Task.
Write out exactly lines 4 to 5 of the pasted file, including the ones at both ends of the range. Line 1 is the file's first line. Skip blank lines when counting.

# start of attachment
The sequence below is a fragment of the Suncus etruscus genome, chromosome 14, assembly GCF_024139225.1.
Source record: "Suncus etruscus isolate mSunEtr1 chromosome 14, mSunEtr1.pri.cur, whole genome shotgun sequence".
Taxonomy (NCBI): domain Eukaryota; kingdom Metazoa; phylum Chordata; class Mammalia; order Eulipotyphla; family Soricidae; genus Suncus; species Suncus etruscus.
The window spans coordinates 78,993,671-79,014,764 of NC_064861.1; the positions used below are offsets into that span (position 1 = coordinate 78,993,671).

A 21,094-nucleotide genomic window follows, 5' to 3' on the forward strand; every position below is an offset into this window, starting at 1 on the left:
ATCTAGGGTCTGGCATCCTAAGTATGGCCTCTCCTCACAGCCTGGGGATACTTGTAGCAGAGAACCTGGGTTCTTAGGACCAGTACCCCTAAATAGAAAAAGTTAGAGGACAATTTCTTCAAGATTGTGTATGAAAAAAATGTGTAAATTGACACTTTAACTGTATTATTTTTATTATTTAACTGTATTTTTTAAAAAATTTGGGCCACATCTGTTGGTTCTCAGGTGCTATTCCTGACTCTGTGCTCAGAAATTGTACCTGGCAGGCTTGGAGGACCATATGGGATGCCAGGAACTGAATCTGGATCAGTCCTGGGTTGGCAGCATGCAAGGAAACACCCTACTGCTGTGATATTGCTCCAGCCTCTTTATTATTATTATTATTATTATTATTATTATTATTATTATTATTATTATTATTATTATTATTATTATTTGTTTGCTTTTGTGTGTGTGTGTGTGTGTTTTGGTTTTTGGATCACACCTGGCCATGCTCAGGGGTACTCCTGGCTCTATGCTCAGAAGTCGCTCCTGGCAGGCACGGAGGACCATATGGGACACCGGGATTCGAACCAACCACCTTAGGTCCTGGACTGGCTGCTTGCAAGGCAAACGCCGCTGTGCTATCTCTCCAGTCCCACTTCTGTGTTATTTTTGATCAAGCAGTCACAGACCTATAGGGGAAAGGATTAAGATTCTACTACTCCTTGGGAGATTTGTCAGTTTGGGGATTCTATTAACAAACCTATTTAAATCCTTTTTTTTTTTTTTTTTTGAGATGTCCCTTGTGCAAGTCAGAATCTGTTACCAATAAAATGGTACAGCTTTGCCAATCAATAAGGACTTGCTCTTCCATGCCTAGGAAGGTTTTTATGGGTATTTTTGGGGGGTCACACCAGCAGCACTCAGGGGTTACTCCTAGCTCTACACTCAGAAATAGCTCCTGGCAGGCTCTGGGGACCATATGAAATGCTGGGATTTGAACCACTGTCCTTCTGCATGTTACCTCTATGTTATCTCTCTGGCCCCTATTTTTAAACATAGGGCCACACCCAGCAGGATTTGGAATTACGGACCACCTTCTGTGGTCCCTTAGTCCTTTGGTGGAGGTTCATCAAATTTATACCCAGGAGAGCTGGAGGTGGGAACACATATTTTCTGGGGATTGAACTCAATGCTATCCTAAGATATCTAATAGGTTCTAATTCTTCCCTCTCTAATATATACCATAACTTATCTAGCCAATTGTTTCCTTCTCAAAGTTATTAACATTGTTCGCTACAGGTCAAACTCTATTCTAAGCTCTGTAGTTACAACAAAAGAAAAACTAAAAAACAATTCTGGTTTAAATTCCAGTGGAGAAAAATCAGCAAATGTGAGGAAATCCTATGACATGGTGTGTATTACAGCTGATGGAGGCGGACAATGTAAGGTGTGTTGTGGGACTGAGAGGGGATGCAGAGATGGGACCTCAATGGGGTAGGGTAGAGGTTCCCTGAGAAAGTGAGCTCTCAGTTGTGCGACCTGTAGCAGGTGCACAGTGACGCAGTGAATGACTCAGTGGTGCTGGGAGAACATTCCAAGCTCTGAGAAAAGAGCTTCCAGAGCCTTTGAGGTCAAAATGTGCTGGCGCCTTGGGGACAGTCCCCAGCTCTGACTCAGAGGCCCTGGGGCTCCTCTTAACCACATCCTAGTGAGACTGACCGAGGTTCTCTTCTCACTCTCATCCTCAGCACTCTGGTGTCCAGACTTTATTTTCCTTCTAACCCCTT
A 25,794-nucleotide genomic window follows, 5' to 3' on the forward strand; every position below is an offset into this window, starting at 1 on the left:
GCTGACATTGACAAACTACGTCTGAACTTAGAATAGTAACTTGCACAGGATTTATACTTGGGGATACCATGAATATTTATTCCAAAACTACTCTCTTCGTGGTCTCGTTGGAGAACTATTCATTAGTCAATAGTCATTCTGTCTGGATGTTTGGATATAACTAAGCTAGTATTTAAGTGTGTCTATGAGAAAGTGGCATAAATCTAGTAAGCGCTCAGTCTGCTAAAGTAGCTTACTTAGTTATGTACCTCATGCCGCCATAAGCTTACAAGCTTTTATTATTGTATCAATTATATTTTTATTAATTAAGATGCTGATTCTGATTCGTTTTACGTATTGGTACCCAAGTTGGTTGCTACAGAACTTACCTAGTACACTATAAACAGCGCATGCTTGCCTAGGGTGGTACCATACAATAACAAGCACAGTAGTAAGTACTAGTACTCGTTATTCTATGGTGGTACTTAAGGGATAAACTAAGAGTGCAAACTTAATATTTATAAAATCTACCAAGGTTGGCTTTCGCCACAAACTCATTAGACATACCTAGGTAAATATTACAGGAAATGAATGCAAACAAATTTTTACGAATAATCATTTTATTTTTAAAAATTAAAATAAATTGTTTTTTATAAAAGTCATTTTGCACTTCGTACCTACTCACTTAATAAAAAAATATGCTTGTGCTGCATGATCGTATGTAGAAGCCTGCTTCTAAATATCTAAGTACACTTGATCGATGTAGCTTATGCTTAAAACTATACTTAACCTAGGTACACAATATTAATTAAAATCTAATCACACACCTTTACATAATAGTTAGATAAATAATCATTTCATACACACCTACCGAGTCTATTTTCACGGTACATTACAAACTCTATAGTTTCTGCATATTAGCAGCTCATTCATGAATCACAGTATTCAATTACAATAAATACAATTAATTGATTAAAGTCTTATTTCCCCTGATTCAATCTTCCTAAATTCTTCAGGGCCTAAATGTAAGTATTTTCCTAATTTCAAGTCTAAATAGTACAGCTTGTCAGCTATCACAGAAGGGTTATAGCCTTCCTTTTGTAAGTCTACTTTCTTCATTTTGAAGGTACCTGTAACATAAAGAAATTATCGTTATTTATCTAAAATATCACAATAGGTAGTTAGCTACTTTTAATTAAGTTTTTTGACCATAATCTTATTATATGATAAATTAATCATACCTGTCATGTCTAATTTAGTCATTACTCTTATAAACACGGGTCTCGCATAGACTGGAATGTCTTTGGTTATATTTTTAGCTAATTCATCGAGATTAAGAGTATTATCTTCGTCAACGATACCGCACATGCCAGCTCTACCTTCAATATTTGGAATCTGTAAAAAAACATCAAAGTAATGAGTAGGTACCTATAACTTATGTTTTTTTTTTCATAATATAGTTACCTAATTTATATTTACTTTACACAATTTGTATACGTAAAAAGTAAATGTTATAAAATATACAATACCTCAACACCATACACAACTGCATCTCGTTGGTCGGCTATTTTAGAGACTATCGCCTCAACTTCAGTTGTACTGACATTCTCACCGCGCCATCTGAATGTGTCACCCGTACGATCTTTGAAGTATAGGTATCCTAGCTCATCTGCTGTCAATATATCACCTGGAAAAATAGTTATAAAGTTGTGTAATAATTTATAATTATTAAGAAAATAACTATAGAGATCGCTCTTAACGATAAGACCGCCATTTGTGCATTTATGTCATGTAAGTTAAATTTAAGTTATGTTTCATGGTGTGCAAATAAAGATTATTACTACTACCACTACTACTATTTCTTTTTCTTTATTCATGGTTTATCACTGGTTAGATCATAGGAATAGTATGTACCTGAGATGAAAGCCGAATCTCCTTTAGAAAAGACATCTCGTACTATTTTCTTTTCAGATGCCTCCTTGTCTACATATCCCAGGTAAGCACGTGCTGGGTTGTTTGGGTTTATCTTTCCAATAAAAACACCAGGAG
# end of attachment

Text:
The window spans coordinates 78,993,671-79,014,764 of NC_064861.1; the positions used below are offsets into that span (position 1 = coordinate 78,993,671).

A 21,094-nucleotide genomic window follows, 5' to 3' on the forward strand; every position below is an offset into this window, starting at 1 on the left: